Club general-purpose cardholders who used cards issued by any of
the MDL Defendant Banks."  American Express cardholders are not
part of the class.  The parties reached an agreement to settle the
claims asserted on behalf of the damage class concerning foreign
currency conversion rates.  The settlement was approved in 2012.
The claims asserted by the injunction class concerning cardmember
arbitration clauses were not included in the proposed settlement.
Trial of those claims concluded in February 2013.

New York-based American Express Company is a global services
company that provides customers with access to products, insights
and experiences that enrich lives and build business success.  The
Company's principal products and services are charge and credit
payment card products and travel-related services offered to
consumers and businesses around the world.


AMERICAN EXPRESS: Still Awaits Final Okay of "Kaufman" Suit Deal
----------------------------------------------------------------
American Express Company is a defendant in a putative class action
captioned Kaufman v. American Express Travel Related Services,
which was filed on February 14, 2007, and is pending in the United
States District Court for the Northern District of Illinois.  The
Plaintiffs' principal allegation is that the Company's gift cards
violate consumer protection statutes because consumers allegedly
have difficulty spending small residual amounts on the gift cards
prior to the imposition of monthly service fees.  The Court
preliminarily certified a settlement class consisting of (with
some exceptions) "all purchasers, recipients and holders of all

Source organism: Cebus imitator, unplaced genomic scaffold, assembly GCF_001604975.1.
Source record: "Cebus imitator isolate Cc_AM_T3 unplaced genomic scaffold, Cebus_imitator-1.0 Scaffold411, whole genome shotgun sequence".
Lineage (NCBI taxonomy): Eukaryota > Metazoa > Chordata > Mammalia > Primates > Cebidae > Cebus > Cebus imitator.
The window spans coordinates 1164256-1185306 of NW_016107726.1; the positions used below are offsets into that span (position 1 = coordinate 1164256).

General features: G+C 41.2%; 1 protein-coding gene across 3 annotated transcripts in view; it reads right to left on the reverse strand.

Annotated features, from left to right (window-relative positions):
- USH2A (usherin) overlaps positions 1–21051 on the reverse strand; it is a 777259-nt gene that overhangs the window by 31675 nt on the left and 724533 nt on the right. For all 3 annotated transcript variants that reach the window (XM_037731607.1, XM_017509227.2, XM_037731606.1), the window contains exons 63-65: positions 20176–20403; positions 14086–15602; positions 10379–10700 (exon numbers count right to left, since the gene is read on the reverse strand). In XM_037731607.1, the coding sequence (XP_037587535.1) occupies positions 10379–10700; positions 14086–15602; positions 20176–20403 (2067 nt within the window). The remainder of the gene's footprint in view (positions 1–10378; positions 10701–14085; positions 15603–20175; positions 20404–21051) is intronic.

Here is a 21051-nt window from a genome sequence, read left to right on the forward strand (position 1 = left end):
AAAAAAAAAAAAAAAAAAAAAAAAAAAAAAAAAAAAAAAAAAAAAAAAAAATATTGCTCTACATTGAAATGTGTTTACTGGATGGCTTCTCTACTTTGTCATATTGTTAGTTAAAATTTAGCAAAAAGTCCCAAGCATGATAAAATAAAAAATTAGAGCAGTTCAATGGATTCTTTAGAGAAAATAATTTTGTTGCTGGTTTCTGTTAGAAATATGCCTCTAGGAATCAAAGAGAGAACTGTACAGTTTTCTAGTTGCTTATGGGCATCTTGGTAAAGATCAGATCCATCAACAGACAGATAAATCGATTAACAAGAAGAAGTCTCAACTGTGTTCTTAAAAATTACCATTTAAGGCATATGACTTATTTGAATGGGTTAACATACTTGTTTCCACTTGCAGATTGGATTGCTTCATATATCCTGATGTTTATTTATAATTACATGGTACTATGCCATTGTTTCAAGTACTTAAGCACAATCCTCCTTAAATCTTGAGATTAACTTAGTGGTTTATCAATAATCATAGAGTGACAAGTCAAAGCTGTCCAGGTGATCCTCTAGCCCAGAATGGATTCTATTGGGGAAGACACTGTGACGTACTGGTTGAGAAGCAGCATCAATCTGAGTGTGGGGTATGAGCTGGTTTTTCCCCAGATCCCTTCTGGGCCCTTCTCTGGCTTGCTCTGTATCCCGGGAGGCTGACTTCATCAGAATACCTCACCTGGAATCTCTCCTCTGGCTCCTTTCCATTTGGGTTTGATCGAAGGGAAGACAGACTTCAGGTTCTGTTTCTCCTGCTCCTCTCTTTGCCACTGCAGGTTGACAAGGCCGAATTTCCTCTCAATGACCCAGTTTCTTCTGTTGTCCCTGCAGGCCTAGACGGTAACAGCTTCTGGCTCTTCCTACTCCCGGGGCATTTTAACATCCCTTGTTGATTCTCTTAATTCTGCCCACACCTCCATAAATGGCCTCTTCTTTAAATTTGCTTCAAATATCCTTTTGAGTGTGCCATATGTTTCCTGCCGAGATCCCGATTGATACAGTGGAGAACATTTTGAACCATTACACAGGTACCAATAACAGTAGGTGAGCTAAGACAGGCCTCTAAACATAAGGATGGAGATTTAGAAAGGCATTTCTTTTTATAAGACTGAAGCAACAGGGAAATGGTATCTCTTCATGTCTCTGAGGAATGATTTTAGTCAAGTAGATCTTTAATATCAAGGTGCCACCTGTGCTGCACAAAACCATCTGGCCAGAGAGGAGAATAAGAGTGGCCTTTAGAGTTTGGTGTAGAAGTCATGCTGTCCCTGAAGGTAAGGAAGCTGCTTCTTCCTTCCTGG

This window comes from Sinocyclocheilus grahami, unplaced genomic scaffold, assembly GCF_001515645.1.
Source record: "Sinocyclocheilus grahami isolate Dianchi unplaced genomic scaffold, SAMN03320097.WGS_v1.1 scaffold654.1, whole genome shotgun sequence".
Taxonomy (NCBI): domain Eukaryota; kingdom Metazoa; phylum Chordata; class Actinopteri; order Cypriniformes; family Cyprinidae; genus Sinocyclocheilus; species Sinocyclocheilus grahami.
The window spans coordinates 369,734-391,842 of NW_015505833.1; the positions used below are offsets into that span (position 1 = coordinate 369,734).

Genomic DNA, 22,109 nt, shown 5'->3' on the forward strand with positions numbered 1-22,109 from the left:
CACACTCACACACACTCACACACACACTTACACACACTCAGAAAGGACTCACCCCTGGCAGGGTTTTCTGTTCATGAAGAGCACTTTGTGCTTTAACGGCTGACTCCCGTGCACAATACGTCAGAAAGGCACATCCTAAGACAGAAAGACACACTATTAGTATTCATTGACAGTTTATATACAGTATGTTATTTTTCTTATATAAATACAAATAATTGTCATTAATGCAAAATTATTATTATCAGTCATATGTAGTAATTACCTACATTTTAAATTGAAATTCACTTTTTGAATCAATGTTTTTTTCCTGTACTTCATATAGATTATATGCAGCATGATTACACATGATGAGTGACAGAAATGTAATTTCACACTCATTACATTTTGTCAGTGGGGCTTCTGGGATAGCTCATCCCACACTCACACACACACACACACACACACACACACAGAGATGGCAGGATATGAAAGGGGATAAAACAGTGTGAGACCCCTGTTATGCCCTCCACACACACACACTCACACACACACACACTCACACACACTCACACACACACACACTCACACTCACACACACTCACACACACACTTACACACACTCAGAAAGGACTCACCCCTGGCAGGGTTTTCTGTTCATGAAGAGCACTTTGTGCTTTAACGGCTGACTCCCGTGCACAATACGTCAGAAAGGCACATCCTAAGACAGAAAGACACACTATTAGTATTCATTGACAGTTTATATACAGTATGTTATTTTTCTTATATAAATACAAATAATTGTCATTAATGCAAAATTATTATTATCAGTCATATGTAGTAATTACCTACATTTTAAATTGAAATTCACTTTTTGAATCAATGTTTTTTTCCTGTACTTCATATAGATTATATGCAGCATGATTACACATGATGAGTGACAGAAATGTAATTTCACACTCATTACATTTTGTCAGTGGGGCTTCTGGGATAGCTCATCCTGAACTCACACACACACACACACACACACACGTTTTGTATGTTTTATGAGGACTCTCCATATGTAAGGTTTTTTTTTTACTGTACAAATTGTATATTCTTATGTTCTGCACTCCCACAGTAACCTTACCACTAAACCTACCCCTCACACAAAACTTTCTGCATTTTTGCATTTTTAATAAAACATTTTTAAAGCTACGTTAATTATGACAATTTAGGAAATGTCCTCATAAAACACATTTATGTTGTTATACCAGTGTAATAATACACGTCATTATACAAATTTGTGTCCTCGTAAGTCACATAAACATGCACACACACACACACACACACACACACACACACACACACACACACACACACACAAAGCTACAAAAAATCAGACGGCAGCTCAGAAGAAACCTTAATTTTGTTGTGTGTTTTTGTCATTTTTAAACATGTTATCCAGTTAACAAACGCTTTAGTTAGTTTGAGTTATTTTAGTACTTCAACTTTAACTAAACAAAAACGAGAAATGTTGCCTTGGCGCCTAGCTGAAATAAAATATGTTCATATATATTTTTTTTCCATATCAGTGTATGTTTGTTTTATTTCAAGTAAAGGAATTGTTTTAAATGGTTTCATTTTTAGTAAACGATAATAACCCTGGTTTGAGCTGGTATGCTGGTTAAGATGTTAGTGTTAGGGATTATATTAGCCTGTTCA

gift cards issued by American Express from January 1, 2002,
through the date of preliminary approval of the settlement" and
preliminarily approved the parties' settlement agreement on
September 21, 2011.  A final settlement approval hearing took
place on February 29, 2012, and the Court issued an order on June
25, 2012, appointing an expert to consider further notice to the
class.

The Company is also a defendant in Goodman v. American Express
Travel Related Services, a putative class action pending in the
United States District Court for the Eastern District of New York
that involves allegations similar to those made in Kaufman.
Plaintiffs in Goodman have intervened in the Kaufman proceedings
and will be subject to any final settlement in Kaufman that may be
approved over their objections.

No further updates were reported in the Company's February 22,
2013, Form 10-K filing with the U.S. Securities and Exchange
Commission for the year ended December 31, 2012.

New York-based American Express Company is a global services
company that provides customers with access to products, insights
and experiences that enrich lives and build business success.  The
Company's principal products and services are charge and credit
payment card products and travel-related services offered to
consumers and businesses around the world.


AMERICAN EXPRESS: Suits Over Anti-Steering Provisions Stayed
------------------------------------------------------------
The class action lawsuits alleging that American Express Company's
"anti-steering" provisions in merchant acceptance agreements
violate federal antitrust laws have been partially stayed,
according to the Company's February 22, 2013, Form 10-K filing
with the U.S. Securities and Exchange Commission for the year
ended December 31, 2012.